Transcontinental health data sharing project pilots GA4GH suite

24 Jan 2019

A new transcontinental project will pilot nearly all of GA4GH’s genomic data standards to enable a virtual cohort of more than 1.4 million individuals from Europe, Canada, and Africa.

A new transcontinental project led by EMBL’s European Bioinformatics Institute (EMBL-EBI) will pilot nearly all of GA4GH’s genomic data standards to enable a virtual cohort of more than 1.4 million individuals from Europe, Canada, and Africa.

In particular, the Common Infrastructure for National Cohorts in Europe, Canada and Africa (CINECA) project will utilise GA4GH Data Use and Researcher Identity standards to allow registered researchers to analyse population-scale genomic and biomolecular data through a federated cloud-based network in a way that meets all ethical and security requirements for the international sharing of health data.

“The goal of this implementation is to accelerate the process of accessing datasets in a safe and secure way,” said Thomas Keane, team lead of the European Genome-Phenome Archive (EGA) at EMBL-EBI and co-lead of the GA4GH Large Scale Genomics Work Stream. “All the control of the datasets remains with the local cohorts, as we’re not trying to create a centralised resource, but a federated one.”

Rapid access to clinical research data allows scientists to share their findings and reduce the need to duplicate costly studies. This accelerates research and helps advance benefits to patients through the responsible sharing of genetic, phenotypic, and life-style data on an unprecedented scale.

“By enabling access to genetic data from diverse human populations, CINECA will support the development of treatments tailored to each individual patient’s genetic profile, the ultimate goal of personalised medicine,” Keane said. “Clinicians need to be able to compare a patient’s genome to a large set of healthy people and sick people, in order to understand the underlying genetics of the patient. And by ‘large,’ we mean hundreds of thousands or even millions of other people,” Keane said.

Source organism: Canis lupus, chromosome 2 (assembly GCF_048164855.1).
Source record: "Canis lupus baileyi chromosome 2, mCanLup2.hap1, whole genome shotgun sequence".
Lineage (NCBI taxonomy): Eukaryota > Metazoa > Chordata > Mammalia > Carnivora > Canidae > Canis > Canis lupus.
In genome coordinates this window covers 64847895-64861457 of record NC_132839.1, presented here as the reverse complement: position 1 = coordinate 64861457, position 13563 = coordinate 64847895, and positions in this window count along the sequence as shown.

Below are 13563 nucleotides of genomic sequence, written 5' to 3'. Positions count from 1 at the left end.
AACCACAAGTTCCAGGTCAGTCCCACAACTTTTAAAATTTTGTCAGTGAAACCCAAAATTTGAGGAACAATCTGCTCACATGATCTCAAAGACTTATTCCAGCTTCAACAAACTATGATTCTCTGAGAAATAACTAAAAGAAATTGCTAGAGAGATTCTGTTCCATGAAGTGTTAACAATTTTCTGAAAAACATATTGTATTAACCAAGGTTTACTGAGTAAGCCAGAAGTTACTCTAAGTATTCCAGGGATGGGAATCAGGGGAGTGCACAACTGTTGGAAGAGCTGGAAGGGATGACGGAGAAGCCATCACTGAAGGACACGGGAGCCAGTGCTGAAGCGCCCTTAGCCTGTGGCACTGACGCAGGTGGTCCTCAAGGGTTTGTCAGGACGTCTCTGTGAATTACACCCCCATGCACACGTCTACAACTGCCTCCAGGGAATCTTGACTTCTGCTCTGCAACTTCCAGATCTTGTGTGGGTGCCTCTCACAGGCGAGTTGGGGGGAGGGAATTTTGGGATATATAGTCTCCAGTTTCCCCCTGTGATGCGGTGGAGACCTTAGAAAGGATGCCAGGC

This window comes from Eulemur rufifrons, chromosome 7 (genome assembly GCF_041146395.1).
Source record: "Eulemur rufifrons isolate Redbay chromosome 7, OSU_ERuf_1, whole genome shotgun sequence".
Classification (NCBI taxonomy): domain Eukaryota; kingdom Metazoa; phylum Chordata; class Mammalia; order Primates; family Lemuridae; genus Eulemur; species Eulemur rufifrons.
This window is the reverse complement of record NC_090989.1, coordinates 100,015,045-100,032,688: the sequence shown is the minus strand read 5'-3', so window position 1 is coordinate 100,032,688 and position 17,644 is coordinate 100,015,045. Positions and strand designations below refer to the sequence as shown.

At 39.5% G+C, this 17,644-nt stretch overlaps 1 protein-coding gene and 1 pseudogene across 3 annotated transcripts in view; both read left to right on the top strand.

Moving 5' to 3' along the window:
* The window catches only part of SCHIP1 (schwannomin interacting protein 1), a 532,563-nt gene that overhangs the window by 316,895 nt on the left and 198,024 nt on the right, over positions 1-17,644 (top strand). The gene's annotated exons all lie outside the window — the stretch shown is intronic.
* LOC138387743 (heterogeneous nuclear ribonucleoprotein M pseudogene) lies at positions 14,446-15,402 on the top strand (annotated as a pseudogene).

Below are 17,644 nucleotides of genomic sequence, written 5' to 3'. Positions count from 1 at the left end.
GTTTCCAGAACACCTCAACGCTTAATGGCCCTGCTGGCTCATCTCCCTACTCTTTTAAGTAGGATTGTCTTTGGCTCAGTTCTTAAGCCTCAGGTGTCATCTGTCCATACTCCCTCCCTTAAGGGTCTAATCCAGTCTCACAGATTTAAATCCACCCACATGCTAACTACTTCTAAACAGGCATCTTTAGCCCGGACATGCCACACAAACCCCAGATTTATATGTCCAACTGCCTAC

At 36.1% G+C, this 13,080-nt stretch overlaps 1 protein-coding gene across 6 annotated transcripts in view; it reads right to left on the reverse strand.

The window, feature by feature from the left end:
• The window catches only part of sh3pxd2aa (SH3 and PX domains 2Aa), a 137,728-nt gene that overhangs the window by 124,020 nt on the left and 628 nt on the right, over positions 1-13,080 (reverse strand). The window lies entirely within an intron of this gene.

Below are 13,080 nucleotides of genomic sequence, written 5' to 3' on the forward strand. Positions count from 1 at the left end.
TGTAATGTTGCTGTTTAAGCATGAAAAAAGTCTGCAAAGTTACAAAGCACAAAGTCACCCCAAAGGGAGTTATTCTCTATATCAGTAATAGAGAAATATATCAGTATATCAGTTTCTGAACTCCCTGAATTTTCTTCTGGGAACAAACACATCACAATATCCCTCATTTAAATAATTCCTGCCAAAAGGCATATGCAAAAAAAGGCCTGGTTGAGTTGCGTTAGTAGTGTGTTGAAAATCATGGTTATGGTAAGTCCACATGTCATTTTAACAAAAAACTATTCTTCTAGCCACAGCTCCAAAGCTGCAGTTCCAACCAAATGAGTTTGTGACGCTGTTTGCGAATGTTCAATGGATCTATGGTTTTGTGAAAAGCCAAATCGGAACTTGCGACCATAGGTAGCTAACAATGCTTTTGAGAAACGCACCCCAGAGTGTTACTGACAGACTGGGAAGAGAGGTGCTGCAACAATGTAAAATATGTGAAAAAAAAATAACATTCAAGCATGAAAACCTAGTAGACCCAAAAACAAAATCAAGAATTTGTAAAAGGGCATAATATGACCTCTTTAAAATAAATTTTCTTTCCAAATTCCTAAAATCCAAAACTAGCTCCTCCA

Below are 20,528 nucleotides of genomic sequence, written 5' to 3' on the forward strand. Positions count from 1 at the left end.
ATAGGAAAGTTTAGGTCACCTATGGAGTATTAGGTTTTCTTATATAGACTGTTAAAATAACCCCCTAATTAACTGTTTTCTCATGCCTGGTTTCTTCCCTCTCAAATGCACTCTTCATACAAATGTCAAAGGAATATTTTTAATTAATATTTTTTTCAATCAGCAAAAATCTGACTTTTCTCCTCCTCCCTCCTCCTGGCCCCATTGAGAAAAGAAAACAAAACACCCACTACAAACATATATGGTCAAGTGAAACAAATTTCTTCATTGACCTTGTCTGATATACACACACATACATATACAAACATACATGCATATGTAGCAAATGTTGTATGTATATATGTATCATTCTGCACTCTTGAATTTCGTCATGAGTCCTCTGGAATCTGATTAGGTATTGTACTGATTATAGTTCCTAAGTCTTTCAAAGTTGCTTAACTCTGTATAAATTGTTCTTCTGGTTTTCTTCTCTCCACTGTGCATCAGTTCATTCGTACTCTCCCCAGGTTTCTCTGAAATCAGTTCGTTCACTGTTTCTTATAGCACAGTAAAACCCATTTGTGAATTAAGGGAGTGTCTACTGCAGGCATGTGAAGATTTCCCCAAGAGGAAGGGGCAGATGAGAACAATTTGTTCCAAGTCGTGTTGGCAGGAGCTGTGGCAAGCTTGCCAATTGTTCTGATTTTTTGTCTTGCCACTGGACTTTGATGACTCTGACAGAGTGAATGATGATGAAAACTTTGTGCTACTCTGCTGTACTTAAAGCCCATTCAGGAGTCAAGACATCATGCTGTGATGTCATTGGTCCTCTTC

Several of the 18 CINECA partner organisations are active GA4GH contributors, including long-time GA4GH collaborators ELIXIR and H3Africa and GA4GH Driver Projects CanDIG and ENA/EVA/EGA. Spanning three continents, CINECA will use GA4GH standards to bring together data from 11 diverse cohorts in rare disease, common disease, and population health studies.

“The technical goals we have set for ourselves are ambitious,” said Mike Brudno, PI of the CanDIG project, Senior Scientist at The Hospital for Sick Children (SickKids) in Toronto, and a GA4GH Steering Committee member. “But CanDIG has extensive experience working with CINECA partner projects EGA and ELIXIR through their participation as peer Driver Projects within GA4GH. Building on what our projects have already done alone and together, we’re confident that we can not only meet those goals, but build open-source standards-based solutions for the entire community.”

Nicola Mulder, Head of Computational Biology at University of Cape Town and Principle Investigator of H3ABioNet, a Pan-African bioinformatics network for H3Africa, said the project “provides an avenue for us to align with international best practices, and contribute to these from an African and resource-limited perspective. At the same time as contributing our own expertise in working with diverse African genetic data, we hope to gain experience in new technologies for data sharing and clinical implementations.”

The CINECA project is funded by the EU through the Horizon 2020 Research and Innovation Programme and the Canadian Government through the Canadian Institutes for Health Research.


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